"It is unfortunate that a swimmer, appearing in the national team for the first time, ignores all existing norms and degrades the national coach, who believed and still believes that a swimmer who did not set the personal criterion should not participate in the current championships. The national team is ready for its most important mission two months before the Olympics, and the heads of the delegation won't allow anyone to harm the preparations."
The harm will surely remain if the two sides cannot find harmony within their own camp. Qupty moved to the Bolles School in Jacksonville, Florida, and represented Israel in jus junior years. "I've been representing Israel since I was 14 and it always seemed the most natural thing to do," he says. "There will always be those who will want to add an asterisk, or ask 'why doesn't he represent Palestine?' but I'm fine with my decision."
Fluent in five languages - Arabic, Hebrew, English, Spanish and French - is now at the University of Missouri with coach Greg Rhodenbaugh and has deferred his studies to focus on his swimming and seek a place at London 2012 for Israel.
The need for him to challenge in a tribunal his right to be in Hungary has not helped his preparations. Say Qupty: "The politics surrounding the Israel Swimming Association are unbelievable. Zvi has been elected to another four-year term by a 98-percent majority. Where else in the world could that happen? Everybody is afraid to vote against him, fearing his reprisal. He already targeted me, so what else can he do now?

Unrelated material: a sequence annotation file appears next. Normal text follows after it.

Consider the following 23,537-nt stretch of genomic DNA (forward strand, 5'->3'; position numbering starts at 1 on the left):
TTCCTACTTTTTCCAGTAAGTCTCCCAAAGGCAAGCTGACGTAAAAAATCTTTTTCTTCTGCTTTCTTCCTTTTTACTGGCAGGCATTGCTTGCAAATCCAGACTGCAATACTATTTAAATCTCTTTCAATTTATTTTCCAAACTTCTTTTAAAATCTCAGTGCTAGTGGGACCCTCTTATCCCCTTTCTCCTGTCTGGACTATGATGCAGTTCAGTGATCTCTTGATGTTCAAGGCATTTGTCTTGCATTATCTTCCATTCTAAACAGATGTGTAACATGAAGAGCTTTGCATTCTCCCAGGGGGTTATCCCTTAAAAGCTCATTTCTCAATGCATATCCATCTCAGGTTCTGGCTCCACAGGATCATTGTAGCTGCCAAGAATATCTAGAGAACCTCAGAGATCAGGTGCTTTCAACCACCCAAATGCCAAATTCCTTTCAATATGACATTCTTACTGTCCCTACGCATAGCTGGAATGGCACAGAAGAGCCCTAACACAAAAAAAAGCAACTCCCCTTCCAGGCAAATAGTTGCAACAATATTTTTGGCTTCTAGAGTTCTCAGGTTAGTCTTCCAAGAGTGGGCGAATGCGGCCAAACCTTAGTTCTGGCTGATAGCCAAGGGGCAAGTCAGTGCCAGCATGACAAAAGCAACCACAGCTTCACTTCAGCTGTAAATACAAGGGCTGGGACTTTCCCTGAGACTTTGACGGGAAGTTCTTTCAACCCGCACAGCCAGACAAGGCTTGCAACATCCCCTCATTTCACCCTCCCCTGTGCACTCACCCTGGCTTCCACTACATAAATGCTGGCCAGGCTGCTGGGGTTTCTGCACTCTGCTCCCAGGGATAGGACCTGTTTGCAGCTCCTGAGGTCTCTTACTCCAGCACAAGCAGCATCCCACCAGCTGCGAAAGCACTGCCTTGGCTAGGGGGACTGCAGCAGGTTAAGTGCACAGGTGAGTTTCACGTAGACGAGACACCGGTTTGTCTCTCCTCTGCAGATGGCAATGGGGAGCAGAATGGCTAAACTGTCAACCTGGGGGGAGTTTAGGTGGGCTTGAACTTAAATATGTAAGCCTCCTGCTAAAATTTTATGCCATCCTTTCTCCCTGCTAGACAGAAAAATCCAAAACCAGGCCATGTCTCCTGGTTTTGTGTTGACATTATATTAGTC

"The association claims it was a professional decision, but it obviously wasn't. They used every trick in the book to prevent me from attending the championships. I won't give up on the dream."
As of this morning, Qupty has a mountain to climb as the third fastest Israeli in the 100m breaststroke as things stand on paper.
Meanwhile, in first-day heats in Debrecen this morning, Stina Gardell (SWE) was the the sole sub 4:40 (4:39.48) swimmer in the 400m medley, Katinka Hosszu, 2009 world champion, in line to wow a home crowd with a 4:40.55 warm-up. In the other qualifier for finals today, Samuel Pizzetti (ITA) took lane 4 for this evening's 400m free challenge, his 3:49.65 the only sub-3:50 effort, world-championship bronze medallist Paul Biedermann (GER) next through on 3:50.43 two years after taking silver in the final behind Yannick Agnel (FRA), who bypassed Debrecen on the way to London 2012.
In other action, Alexianne Castel led the way through to the 200m backstroke semis in 2:10.04; Israeli pair Yakov Toumarkin and Guy Barnea led the way in the 100m backstroke on 545.22 and 54.44 respectively; Sarah Sjostrom (SWE) had the edge on 26.48 going through to 50 'fly semis;
Fred Bousquet made the championships despite speculation that an injury in racing in Charlotte of late might keep him away. The French sprinter clocked 23.60 in the 50m butterfly 0.1sec ahead of Milorad Cavic (SRB), with Rafa Munoz (ESP) world record holder from 2009 (22.44) third through in 23.76.